by Mike Peters
The Korean War has often been called "The Forgotten War." Until recently it carried the moniker of a "police action," since Congress never formally declared war. It was the first war we did not win. Some might say that it was the first war we were not allowed to win. That stigma probably was the catalyst for the amnesia that followed.
WV definitely had its share of men answer the call over there in the "cold hell" of Korea. The war's first casualty, many of you know, was Wyoming County's Kenneth Shadrick. Stan "the Man" Browning, of the Wyoming County list, was also there as was Dickens family historian, Justin Kirk Dickens. A couple of my surname from neighboring Raleigh County fought there--my father Shelby H. Peters and his first cousin Jack Dempsey Peters. Jack died there. My father said he left his childhood there.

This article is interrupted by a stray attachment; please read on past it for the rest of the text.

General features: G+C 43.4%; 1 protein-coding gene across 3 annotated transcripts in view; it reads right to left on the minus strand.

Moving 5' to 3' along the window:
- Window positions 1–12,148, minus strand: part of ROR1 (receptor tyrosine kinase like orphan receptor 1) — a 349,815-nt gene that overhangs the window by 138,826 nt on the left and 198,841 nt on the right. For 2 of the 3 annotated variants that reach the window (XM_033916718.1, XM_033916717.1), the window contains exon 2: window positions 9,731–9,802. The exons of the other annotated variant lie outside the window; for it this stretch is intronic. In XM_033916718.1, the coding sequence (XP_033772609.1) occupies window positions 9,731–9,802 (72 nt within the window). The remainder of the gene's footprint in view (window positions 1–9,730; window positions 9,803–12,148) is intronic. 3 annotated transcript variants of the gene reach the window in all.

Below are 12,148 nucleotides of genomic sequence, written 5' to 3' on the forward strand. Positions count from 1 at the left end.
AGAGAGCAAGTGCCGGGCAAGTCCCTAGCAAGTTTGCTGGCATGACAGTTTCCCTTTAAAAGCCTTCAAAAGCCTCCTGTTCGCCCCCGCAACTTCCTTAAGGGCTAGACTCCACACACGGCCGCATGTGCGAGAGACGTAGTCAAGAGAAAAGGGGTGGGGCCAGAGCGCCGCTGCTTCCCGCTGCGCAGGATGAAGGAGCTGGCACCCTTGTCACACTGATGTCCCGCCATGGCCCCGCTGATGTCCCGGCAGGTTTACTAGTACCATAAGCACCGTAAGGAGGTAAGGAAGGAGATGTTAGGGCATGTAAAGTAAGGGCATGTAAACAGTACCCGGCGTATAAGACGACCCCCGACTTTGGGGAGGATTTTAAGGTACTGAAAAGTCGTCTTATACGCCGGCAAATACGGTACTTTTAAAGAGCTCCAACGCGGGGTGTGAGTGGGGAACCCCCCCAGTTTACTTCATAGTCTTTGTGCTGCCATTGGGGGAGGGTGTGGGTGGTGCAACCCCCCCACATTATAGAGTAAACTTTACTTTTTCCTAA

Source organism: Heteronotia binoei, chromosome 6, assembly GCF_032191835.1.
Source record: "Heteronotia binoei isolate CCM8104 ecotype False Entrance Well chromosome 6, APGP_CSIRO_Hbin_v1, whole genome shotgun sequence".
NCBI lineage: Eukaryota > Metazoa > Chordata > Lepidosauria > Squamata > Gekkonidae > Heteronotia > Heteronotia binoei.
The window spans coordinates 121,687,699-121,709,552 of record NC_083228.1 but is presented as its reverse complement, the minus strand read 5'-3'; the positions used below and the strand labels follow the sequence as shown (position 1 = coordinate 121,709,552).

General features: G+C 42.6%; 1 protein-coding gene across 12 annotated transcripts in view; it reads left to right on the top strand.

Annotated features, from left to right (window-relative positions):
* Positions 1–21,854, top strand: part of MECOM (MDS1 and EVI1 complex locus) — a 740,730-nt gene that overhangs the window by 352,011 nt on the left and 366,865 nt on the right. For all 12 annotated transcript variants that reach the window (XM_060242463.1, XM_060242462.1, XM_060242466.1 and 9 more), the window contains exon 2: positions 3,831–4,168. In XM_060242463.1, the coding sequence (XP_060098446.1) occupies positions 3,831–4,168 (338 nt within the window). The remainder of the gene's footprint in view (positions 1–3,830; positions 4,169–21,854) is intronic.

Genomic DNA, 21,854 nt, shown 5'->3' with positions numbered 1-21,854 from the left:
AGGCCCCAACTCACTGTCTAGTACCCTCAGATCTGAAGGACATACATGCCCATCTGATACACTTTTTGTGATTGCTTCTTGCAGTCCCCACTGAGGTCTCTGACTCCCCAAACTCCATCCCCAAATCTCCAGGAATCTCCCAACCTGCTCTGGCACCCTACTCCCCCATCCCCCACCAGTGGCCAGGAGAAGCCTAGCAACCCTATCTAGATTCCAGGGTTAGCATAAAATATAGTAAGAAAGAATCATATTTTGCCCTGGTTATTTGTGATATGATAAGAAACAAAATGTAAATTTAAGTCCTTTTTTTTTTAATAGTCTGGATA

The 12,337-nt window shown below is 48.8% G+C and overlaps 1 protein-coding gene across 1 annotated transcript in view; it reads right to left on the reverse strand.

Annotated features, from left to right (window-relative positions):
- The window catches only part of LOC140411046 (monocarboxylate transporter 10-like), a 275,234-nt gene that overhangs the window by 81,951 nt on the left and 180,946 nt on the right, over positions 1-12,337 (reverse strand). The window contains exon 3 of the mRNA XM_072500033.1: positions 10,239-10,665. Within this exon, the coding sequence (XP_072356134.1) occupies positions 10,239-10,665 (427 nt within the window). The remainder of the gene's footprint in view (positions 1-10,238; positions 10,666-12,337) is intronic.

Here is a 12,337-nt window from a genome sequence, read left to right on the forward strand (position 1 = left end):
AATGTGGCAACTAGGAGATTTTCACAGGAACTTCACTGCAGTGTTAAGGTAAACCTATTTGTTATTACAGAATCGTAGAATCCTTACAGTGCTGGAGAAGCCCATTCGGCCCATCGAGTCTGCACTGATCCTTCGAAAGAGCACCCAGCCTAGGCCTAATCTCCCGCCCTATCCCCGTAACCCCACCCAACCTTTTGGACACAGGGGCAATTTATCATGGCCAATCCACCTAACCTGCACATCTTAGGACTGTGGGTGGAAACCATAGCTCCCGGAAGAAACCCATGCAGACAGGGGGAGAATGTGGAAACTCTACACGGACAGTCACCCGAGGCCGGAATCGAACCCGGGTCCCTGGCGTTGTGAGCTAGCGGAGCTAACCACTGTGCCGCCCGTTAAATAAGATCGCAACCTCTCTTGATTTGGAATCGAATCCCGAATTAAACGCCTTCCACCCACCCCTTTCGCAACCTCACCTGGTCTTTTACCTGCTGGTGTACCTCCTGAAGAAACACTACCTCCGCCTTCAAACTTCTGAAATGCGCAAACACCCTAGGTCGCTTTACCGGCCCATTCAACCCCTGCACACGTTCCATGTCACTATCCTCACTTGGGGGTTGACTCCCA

And now we get news that former POW Herbert Howell Buchanan died in
Newcomerston, Ohio, a small town famous because of two of its past residents--former Ohio State football coach Woody Hayes and Baseball Hall of Famer "Cy"Young. The former, Coach Hayes and himself a WW II veteran, was also a military historian who fancied himself a student of General Patton. Patton, as quoted by W. Darrell Miller, said, "The highest obligation and privilege of citizenship is that of bearing arms for one's country."
In his last E-mail, W. Darrell Miller talked of "backwardness" re the parade that honored Korean War hero Herbert Howell Buchanan when he returned home, while most of the veterans in other areas came home to no fanfare. To quote Mr. Miller, "there was a big parade and all were unanimous in their enlightened perception that a hero was among us."
I don't call that "backwardness." My assessment is that Wyoming County, unlike others, chose to remember instead of forget the veterans of the conflict, the police action, the WAR that was Korea.
Maybe the second highest obligation and privilege of citizenship is turning out to honor those of the first.